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Last Posted: Aug 18, 2022
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Diverse mutations in autism-related genes and their expression in the developing brain
Nature Genetics, August 18, 2022

Across >150,000 individuals, we identified hundreds of genes associated with autism spectrum disorder (ASD) and atypical neurodevelopment. Most ASD-related genes were also associated with developmental delay. However, increased mutation rates in ASD and shared genetic risk with schizophrenia was observed for some genes, many of which are enriched in developing neurons.

Ultrarare Coding Variants and Cognitive Function in Schizophrenia—Unraveling the Enduring Mysteries of Neuropsychiatric Genetics
DL Braff et al, JAMA Psychiatry, August 17, 2022

For neuropsychiatric genomics the big picture is that we are looking at a spectrum of common and rare (and ultrarare) variations to understand a whole-brain disorder that seems to involve a complex tapestry encompassing both cortical and subcortical dysfunctions. Synthesizing these findings into a coherent functional neurobiological model of schizophrenia will be our formative challenge.

Exploring Links Between Psychosis and Frontotemporal Dementia Using Multimodal Machine Learning: Dementia Praecox Revisited.
Koutsouleris Nikolaos et al. JAMA psychiatry 2022 8

In this diagnostic/prognostic study including 1870 patients, patients with schizophrenia expressed the neuroanatomical pattern of behavioral-variant frontotemporal dementia more strongly (41%) than that of Alzheimer disease (17%), and at lower levels, this difference was also encountered in those with major depression (22% vs 3%). Already in clinical high-risk states for psychosis the high expression of the behavioral-variant frontotemporal dementia pattern was linked to severe phenotypes, unfavorable courses, and elevated polygenic risks for schizophrenia and dementia, with further pattern progression being present in those patients who did not recover over time.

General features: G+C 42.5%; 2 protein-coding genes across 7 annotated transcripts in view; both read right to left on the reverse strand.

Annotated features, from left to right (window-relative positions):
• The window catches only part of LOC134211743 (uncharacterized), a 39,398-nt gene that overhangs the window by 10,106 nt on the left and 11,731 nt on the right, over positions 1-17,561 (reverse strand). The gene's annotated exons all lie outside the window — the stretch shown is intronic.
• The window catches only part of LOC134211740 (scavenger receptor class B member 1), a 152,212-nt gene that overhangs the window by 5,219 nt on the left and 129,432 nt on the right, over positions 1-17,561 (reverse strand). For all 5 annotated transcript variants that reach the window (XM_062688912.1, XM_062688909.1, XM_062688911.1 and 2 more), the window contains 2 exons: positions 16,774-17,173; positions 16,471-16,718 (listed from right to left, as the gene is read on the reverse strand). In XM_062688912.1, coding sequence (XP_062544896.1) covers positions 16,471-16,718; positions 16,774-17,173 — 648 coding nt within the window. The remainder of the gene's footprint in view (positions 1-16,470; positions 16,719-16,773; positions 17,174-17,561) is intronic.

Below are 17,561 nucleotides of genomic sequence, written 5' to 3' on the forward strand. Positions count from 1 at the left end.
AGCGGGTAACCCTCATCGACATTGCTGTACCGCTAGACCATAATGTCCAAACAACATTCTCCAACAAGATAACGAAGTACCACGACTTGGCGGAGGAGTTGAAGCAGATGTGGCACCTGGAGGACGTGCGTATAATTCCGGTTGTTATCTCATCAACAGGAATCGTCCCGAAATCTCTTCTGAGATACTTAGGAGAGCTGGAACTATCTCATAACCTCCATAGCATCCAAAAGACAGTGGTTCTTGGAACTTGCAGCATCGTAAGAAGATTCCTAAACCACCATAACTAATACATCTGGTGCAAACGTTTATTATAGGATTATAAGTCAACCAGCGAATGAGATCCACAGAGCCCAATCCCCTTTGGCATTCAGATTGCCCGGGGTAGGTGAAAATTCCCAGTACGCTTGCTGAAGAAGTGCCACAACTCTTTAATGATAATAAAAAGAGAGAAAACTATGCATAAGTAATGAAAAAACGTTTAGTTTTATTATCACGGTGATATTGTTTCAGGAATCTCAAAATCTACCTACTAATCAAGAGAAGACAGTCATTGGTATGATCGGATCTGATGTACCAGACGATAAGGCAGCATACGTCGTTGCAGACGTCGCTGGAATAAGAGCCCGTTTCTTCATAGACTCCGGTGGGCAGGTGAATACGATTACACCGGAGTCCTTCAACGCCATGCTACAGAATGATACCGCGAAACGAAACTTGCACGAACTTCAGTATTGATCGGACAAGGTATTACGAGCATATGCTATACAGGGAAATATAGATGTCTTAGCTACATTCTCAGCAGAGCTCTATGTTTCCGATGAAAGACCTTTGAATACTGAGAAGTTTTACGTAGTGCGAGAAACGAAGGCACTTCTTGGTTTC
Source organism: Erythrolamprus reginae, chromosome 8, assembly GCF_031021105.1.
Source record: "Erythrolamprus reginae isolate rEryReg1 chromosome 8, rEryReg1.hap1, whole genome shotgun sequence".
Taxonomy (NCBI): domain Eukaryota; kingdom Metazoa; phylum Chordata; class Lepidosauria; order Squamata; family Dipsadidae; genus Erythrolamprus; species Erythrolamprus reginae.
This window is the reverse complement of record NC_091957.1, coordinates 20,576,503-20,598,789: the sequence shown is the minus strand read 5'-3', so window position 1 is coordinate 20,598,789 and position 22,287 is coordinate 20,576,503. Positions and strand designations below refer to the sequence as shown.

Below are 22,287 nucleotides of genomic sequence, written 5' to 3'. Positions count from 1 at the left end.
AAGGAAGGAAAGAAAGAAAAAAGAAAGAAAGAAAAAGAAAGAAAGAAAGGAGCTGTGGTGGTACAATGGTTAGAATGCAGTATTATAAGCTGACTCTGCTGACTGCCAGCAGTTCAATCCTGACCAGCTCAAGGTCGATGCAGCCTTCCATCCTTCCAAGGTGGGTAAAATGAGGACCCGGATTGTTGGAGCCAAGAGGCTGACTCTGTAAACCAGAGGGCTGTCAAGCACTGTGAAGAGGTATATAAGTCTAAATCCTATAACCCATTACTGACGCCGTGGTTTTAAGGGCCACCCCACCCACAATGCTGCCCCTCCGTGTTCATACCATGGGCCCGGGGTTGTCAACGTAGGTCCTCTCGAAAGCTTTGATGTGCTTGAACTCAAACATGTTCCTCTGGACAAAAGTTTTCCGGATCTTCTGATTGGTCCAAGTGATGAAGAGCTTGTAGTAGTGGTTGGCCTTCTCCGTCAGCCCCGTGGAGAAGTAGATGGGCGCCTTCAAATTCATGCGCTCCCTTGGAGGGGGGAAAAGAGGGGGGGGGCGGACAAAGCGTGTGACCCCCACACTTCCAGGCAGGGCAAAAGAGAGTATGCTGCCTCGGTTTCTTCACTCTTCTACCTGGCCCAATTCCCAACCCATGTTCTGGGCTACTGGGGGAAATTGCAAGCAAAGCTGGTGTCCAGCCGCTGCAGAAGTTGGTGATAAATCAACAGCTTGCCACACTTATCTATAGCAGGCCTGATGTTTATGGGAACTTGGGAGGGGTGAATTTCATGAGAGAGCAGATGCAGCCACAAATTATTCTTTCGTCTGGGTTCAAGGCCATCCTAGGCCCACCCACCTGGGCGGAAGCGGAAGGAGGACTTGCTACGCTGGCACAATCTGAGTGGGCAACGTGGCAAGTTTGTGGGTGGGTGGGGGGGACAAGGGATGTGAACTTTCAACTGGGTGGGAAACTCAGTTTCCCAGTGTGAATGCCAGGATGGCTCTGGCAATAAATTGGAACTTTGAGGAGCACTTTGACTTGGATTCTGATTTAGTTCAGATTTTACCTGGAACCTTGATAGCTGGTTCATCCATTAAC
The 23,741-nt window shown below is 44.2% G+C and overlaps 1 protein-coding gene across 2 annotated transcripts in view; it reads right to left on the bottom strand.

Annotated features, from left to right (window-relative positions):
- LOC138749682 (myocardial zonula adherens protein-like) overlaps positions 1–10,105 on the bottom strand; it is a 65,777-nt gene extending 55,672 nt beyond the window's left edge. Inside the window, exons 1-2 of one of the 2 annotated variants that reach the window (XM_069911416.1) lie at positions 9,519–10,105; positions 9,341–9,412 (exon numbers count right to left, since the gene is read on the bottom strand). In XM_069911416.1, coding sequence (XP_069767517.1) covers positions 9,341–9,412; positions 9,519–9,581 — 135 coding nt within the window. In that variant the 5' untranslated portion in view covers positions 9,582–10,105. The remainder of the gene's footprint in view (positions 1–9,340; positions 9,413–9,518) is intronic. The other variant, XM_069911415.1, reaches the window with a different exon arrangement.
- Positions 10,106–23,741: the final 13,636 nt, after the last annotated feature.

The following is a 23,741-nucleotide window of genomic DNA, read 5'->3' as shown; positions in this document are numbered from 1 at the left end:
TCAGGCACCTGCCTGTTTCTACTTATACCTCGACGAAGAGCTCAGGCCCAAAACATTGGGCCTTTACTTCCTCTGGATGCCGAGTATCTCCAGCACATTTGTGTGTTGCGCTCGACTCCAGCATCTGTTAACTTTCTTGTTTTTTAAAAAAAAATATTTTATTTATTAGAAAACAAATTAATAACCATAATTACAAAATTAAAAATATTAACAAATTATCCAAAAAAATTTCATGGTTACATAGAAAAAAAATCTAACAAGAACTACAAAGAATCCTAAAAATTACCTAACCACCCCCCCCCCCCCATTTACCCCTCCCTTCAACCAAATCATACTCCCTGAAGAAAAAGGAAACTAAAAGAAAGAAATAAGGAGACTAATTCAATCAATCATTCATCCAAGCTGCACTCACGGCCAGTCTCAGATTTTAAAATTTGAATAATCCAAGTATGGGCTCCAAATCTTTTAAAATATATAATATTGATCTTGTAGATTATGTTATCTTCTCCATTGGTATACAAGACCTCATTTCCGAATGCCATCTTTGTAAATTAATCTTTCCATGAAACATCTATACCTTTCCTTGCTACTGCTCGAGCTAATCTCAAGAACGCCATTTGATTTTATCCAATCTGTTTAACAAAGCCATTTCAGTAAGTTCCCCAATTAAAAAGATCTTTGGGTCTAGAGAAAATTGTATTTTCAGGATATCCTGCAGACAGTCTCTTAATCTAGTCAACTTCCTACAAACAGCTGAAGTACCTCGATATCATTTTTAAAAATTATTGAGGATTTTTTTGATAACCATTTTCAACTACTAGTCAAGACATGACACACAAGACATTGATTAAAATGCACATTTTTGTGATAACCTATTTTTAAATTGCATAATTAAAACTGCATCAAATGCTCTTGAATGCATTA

The performance of artificial intelligence-driven technologies in diagnosing mental disorders: an umbrella review
A Abd-Alrazak et al, NPJ Digital Medicine, July 7, 2022

We included 15 systematic reviews of 852 citations identified. The included reviews assessed the performance of AI models in diagnosing Alzheimer’s disease (n?=?7), mild cognitive impairment (n?=?6), schizophrenia (n?=?3), bipolar disease (n?=?2), autism spectrum disorder (n?=?1), obsessive-compulsive disorder (n?=?1), post-traumatic stress disorder (n?=?1), and psychotic disorders (n?=?1). The performance of the AI models in diagnosing these mental disorders ranged between 21% and 100%. AI technologies offer great promise in diagnosing mental health disorders. The reported performance metrics paint a vivid picture of a bright future for AI in this field.

Disclaimer: Articles listed in the Public Health Genomics and Precision Health Knowledge Base are selected by the CDC Office of Public Health Genomics to provide current awareness of the literature and news. Inclusion in the update does not necessarily represent the views of the Centers for Disease Control and Prevention nor does it imply endorsement of the article's methods or findings. CDC and DHHS assume no responsibility for the factual accuracy of the items presented. The selection, omission, or content of items does not imply any endorsement or other position taken by CDC or DHHS. Opinion, findings and conclusions expressed by the original authors of items included in the update, or persons quoted therein, are strictly their own and are in no way meant to represent the opinion or views of CDC or DHHS. References to publications, news sources, and non-CDC Websites are provided solely for informational purposes and do not imply endorsement by CDC or DHHS.